Think Tank

Is California Ready for Health Care Profit Sharing?

Health care consumers, who have been helping to pay rising costs through increased health plan premiums, copayments and deductibles for several years, could see a financial boost by 2012 as a result of action at the end of last year by the federal government.

The Obama administration has issued new federal rules that require health insurance companies to spend a prescribed minimum of revenue on medical care. For some companies, it will mean less profit, lower executive compensation and limits on marketing and overhead expenses.

Although some states, including California, already have such requirements, the federal mandate, spurred by the new national health care law, includes some new provisions most states don’t address — such as rebates. Insurers failing to meet the threshold of spending at least 80% of premium revenue on medical care will have to pay rebates to consumers starting in 2012. HHS Secretary Kathleen Sebelius estimated that up to nine million people could get rebates worth up to $1.4 billion.

A related concept is value-based purchasing, which could reward consumers for helping insurers save money.

CalPERS and Anthem Blue Cross are introducing an innovative program this month that will establish a payment threshold for some medical procedures and services. The “value-based purchasing” system will establish a basic price for specific elective procedures and services and give members a list of facilities that will provide the service or procedure for that amount or less. If CalPERS members choose to patronize hospitals or medical organizations that charge more, the member will be expected to pay the difference.

For example, Anthem Blue Cross has determined that it should not be spending — and will not spend — more than $30,000 for a total knee replacement. If a CalPERS Anthem member chooses to have a knee replaced in a facility that charges more than $30,000, the member pays the difference. If a member chooses to have a knee replaced at a facility that charges $15,000, Anthem saves $15,000.

If value-based purchasing spreads, as many predict it will, would a logical next step be to reward consumers for choosing the low-priced alternative? Should the insured patient, or perhaps the employer who provides the insurance, share in profit earned by a patient’s informed decision?

We asked experts from several corners of the health care world — insurers, consumer advocates, employers and employer groups — to weigh in.

We got responses from:

Value-Based Purchasing Holds Great Promise

Value-based purchasing seeks to increase the value of employer and consumer health care spending, that is, to improve quality per dollar spent. Diverse organizations among the Pacific Business Group on Health have been at the forefront in advancing value-based purchasing. Examples include CalPERS’ use of high-performance provider networks and a new benefit program for orthopedic joint replacement procedures, Safeway’s introduction of benefit rewards for achieving healthy biometric values and General Electric’s promotion of consumer decision support services.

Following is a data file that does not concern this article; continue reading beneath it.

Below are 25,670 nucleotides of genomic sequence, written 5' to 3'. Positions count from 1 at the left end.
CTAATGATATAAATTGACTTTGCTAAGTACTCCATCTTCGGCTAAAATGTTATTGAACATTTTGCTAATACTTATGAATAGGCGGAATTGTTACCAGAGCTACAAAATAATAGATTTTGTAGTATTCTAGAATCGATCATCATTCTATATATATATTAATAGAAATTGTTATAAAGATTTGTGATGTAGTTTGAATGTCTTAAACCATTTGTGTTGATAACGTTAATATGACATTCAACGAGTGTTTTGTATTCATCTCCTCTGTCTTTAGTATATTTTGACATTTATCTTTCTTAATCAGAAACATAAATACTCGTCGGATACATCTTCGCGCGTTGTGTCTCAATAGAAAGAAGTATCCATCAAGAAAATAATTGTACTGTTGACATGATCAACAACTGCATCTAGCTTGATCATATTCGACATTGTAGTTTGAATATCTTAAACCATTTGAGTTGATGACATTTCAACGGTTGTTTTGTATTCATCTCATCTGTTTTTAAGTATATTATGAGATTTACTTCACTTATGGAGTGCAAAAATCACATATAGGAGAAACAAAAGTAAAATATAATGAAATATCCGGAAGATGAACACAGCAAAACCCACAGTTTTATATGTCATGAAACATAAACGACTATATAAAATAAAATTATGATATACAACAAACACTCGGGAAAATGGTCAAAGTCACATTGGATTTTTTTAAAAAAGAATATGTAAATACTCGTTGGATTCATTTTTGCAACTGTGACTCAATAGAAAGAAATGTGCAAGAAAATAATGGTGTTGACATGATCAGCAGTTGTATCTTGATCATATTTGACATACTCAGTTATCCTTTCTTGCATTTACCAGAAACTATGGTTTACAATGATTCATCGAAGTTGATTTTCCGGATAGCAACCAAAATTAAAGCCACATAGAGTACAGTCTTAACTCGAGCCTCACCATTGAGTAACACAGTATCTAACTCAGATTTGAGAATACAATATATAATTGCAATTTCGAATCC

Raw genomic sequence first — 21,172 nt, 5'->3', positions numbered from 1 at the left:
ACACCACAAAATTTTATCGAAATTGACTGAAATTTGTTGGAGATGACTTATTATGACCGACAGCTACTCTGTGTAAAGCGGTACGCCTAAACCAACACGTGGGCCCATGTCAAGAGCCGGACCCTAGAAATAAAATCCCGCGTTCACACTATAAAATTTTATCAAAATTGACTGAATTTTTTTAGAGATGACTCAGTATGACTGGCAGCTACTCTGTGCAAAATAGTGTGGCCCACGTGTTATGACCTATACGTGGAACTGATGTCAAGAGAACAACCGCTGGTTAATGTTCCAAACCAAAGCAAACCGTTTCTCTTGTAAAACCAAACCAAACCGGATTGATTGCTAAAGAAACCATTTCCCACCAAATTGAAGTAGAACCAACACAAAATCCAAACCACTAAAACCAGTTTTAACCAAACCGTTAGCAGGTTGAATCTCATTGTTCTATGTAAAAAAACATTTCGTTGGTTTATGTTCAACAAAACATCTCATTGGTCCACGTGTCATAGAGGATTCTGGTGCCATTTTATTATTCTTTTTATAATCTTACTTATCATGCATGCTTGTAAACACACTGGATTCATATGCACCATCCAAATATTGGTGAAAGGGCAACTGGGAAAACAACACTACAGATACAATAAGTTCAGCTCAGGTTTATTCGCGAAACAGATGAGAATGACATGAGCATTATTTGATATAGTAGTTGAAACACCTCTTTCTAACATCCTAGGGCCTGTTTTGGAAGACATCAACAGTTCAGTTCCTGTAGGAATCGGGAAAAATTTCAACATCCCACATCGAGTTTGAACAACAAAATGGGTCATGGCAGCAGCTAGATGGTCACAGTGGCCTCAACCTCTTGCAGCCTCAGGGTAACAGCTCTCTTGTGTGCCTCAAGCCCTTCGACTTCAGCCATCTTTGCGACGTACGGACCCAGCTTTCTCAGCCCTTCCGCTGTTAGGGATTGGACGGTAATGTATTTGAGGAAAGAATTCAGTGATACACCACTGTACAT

A value-based purchasing strategy may incorporate incentives for high-value choices through employee contributions, plan selection, provider selection, and member cost-sharing for outpatient, inpatient, and prescription drug benefits. Other areas of focus may include care coordination, health promotion and consumer-decision support. Wells Fargo and University of California, among others, use PBGH’s Plan Chooser to make potential out-of-pocket expense and differentiating health plan features more transparent for their employees. 

Many benefit design tactics are geared towards helping consumers make buying decisions based on value. Defining the health plan or provider choices for employees is just one path towards value. These are important first steps, but we also need to deliver better information to consumers. To promote genuine innovation that produces better value in health care, we collectively need to advance health care policies that:

  • Make health care costs transparent;
  • Measure and report clinical performance at a level that matters to a consumer’s choice of provider or treatment;
  • Support care coordination and clinical integration;
  • Pay for health care based on quality, not quantity;
  • Reward use of information technology that makes personal health data readily accessible to the consumer; and
  • Promote a competitive health care marketplace.

While seeking to create consumer awareness about the cost of health care, purchasers are also very concerned about encouraging beneficiaries to get the right care at the right time, such as access to primary care, use of preventive diagnostic care, adherence to maintenance drugs for chronic care. Advancing performance transparency and consumer information at a level that matters for decision making are central to the promise of value-based purchasing.